Lt. Whiteside — sad update

This is an update to an update, and sad one too. The Washington Post today reported that Lt. Elizabeth Whiteside attempted to kill herself for a second time. The report, which came as the lede to a larger story on the record level of attempted and completed suicides among active duty soldiers in 2007, goes on to say that she did so the day that the army finally announced that it was dropping charges against her for incidents during her first suicide attempt, during which she pointed her gun at fellow soldiers.

On this second attempt, Whiteside attempted to overdose on antidepressants and other drugs. She left a note that rad, in part, “I’m very disappointed with the Army,” …Hopefully this will help other soldiers.”

Whiteside is now in stable condition, and is due for a discharge from the Army that will preserve her access to mental health benefits. But a central implication of her story is that many others don’t make it.

There is an invaluable review of different strands of that larger story at Mike Dunford’s The Questionable Authority blog.

More than just covering the numbers, Dunford looks at possible causes for the wave of suicides, and gives a brief, depressing introduction to the structural problems within the Army that obstruct attempts to improve the mental health care system available to American service men and women.

Phil Carter’s Intel Dump picks up on the story too, leading with the New England Journal of Medicine report on the link between Traumatic Brain Injury (a blow to or into the brain) and Post-Traumatic Stress Disorder. There is a vigorous comment thread there, mostly populated by current or retired service members that gets at some of the problems in the military’s handling of soldiers/marines with mental injuries suffered in Iraq and Afghanistan.

Given all that, I’ll just make the point I’ve tried to argue in several other posts: that when we talk about problems in the public engagement with science, it seems to me that it isn’t a deficit in specific knowledge that matters. Rather, it’s the habit of mind with which scientists approach empirical questions.

Consider this, from the Army’s first response to Lt. Whiteside’s case:

“Military psychiatrists at Walter Reed who examined Whiteside after she recovered from her self-inflicted gunshot wound diagnosed her with a severe mental disorder, possibly triggered by the stresses of a war zone. But Whiteside’s superiors considered her mental illness “an excuse” for criminal conduct, according to documents obtained by The Washington Post.”

At the hearing, Wolfe, who had already warned Whiteside’s lawyer of the risk of using a “psychobabble” defense, pressed a senior psychiatrist at Walter Reed to justify his diagnosis.”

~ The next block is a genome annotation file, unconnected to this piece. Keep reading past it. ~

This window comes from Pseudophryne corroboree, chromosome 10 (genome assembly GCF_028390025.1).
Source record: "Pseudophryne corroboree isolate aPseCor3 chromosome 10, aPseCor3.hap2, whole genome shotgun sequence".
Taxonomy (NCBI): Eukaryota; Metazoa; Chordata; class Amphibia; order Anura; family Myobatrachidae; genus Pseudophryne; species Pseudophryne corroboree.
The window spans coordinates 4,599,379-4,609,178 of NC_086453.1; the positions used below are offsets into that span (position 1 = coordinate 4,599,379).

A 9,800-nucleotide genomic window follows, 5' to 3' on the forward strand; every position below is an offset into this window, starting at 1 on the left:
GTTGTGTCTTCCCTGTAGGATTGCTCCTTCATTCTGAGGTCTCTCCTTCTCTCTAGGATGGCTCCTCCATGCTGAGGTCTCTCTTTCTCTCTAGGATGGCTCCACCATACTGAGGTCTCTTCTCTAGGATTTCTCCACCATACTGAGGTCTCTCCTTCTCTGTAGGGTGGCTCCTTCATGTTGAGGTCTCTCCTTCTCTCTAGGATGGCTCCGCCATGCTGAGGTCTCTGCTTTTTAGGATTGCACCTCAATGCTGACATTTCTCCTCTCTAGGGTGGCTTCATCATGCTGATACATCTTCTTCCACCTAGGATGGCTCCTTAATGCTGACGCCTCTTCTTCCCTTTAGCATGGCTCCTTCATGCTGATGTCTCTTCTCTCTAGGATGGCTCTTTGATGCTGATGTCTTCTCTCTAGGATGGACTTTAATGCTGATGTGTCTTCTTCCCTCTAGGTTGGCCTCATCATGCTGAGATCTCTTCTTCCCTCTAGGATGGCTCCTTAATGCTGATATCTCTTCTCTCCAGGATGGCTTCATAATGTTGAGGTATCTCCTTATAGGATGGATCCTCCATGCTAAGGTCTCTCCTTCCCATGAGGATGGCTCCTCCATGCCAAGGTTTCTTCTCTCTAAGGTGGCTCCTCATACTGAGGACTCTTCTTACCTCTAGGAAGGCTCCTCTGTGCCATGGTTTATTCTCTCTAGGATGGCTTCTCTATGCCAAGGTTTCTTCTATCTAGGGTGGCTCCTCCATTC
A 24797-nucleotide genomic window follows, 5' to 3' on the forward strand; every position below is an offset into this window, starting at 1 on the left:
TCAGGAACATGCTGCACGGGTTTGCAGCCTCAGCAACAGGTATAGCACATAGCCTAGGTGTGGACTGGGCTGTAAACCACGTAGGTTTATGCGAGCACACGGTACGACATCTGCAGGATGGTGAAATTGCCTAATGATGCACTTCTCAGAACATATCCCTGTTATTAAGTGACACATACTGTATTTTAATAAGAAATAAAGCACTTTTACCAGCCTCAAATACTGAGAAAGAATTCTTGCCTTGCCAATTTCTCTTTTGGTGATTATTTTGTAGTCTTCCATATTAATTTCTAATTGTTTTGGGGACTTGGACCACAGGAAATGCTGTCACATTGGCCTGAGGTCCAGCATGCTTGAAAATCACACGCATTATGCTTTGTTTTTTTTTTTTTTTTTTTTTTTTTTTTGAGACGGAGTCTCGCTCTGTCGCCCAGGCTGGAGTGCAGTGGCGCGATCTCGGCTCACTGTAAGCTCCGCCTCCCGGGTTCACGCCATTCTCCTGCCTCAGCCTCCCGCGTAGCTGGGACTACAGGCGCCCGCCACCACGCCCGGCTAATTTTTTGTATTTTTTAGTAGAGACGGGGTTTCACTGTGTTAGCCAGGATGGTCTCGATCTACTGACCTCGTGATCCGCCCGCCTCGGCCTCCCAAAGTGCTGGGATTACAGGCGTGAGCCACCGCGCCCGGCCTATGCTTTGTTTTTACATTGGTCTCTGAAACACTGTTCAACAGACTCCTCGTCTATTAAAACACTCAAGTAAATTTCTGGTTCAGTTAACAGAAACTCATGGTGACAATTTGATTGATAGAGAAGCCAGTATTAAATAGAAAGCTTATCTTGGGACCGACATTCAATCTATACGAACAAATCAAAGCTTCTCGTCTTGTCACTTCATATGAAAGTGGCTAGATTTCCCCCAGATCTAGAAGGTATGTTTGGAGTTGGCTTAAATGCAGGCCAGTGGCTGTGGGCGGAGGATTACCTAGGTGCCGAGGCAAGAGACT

If your default on neuroscience is that it is “psychobabble” then, Houston, we have a problem.

In particular, neuroscience understands – this is a true banality – that mind is a phenomenon of brain; dozens, hundreds of lines of evidence show that beneath disordered behavior are physiological derangements of the brain. If you are in charge of veterans who have undergone all kinds of stress, you don’t need to know what the latest fMRI study shows – but you do need to know that much.

Image: Francisco de Goya, “The Charge of the Mamelukes,” 1814, The reproduction is part of a collection of reproductions compiled by The Yorck Project. The compilation copyright is held by Zenodot Verlagsgesellschaft mbH and licensed under the GNU Free Documentation License

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5 Comments on “Lt. Whiteside — sad update”

  1. SGT Lewis Says:

    I’m sorry, but I served in Iraq in very, very stresssful situations with commanders who challenged my faith in the Army, too, but I didn’t ever think to kill myself or any others around me. Many, many soldiers also have had the same experiences as Elizabeth, but most of us do not have emotional breakdowns. It’s sad that the press just can’t seem to wait for us all to have PTSD and blow our brains out when we get back, and then blame it on Bush or the Army, or whatever the scapegoat is, but it’s just not that way. We are professional soldiers. Professional soldiers do not threaten to kill other soldiers without certain consequences. Elizabeth did this. She obviously served honorably up until this point, and we should do everything to support her in recognition of this, but she does not deserve an honorable discharge. Period. She should be medically discharged, and helped the rest of her life, but not honored for what was life threatening and mission crippling behavior. I wish her good luck and I hope we are doing everything to help her recover. It’s a shame her father isn’t being given housing while she recovers.